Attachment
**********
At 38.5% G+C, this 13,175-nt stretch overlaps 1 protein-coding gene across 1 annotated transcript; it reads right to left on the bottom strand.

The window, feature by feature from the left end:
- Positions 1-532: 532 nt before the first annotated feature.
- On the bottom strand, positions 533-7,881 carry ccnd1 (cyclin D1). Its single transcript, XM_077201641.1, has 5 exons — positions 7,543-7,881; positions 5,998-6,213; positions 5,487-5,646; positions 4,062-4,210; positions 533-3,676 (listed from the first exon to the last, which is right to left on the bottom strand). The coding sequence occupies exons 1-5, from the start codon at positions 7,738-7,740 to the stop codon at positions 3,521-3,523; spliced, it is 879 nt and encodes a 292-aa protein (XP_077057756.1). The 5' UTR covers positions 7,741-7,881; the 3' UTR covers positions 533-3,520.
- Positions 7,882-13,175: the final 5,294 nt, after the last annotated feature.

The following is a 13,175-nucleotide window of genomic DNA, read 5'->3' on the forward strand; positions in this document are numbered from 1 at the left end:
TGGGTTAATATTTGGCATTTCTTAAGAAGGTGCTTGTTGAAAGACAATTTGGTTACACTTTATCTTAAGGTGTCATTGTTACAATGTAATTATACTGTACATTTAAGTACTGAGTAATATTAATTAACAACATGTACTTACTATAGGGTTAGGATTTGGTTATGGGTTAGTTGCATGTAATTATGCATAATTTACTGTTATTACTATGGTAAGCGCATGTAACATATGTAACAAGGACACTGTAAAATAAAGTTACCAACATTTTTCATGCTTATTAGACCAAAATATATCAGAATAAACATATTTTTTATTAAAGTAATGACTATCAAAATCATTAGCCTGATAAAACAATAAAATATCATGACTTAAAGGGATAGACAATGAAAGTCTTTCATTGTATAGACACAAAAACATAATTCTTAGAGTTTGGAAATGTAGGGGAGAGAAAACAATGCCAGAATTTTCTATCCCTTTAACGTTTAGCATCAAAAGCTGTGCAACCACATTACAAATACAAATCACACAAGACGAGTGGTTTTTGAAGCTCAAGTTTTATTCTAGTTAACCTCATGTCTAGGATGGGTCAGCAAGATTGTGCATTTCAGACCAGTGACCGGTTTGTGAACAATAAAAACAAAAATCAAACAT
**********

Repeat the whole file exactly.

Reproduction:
At 38.5% G+C, this 13,175-nt stretch overlaps 1 protein-coding gene across 1 annotated transcript; it reads right to left on the bottom strand.

The window, feature by feature from the left end:
- Positions 1-532: 532 nt before the first annotated feature.
- On the bottom strand, positions 533-7,881 carry ccnd1 (cyclin D1). Its single transcript, XM_077201641.1, has 5 exons — positions 7,543-7,881; positions 5,998-6,213; positions 5,487-5,646; positions 4,062-4,210; positions 533-3,676 (listed from the first exon to the last, which is right to left on the bottom strand). The coding sequence occupies exons 1-5, from the start codon at positions 7,738-7,740 to the stop codon at positions 3,521-3,523; spliced, it is 879 nt and encodes a 292-aa protein (XP_077057756.1). The 5' UTR covers positions 7,741-7,881; the 3' UTR covers positions 533-3,520.
- Positions 7,882-13,175: the final 5,294 nt, after the last annotated feature.

The following is a 13,175-nucleotide window of genomic DNA, read 5'->3' on the forward strand; positions in this document are numbered from 1 at the left end:
TGGGTTAATATTTGGCATTTCTTAAGAAGGTGCTTGTTGAAAGACAATTTGGTTACACTTTATCTTAAGGTGTCATTGTTACAATGTAATTATACTGTACATTTAAGTACTGAGTAATATTAATTAACAACATGTACTTACTATAGGGTTAGGATTTGGTTATGGGTTAGTTGCATGTAATTATGCATAATTTACTGTTATTACTATGGTAAGCGCATGTAACATATGTAACAAGGACACTGTAAAATAAAGTTACCAACATTTTTCATGCTTATTAGACCAAAATATATCAGAATAAACATATTTTTTATTAAAGTAATGACTATCAAAATCATTAGCCTGATAAAACAATAAAATATCATGACTTAAAGGGATAGACAATGAAAGTCTTTCATTGTATAGACACAAAAACATAATTCTTAGAGTTTGGAAATGTAGGGGAGAGAAAACAATGCCAGAATTTTCTATCCCTTTAACGTTTAGCATCAAAAGCTGTGCAACCACATTACAAATACAAATCACACAAGACGAGTGGTTTTTGAAGCTCAAGTTTTATTCTAGTTAACCTCATGTCTAGGATGGGTCAGCAAGATTGTGCATTTCAGACCAGTGACCGGTTTGTGAACAATAAAAACAAAAATCAAACAT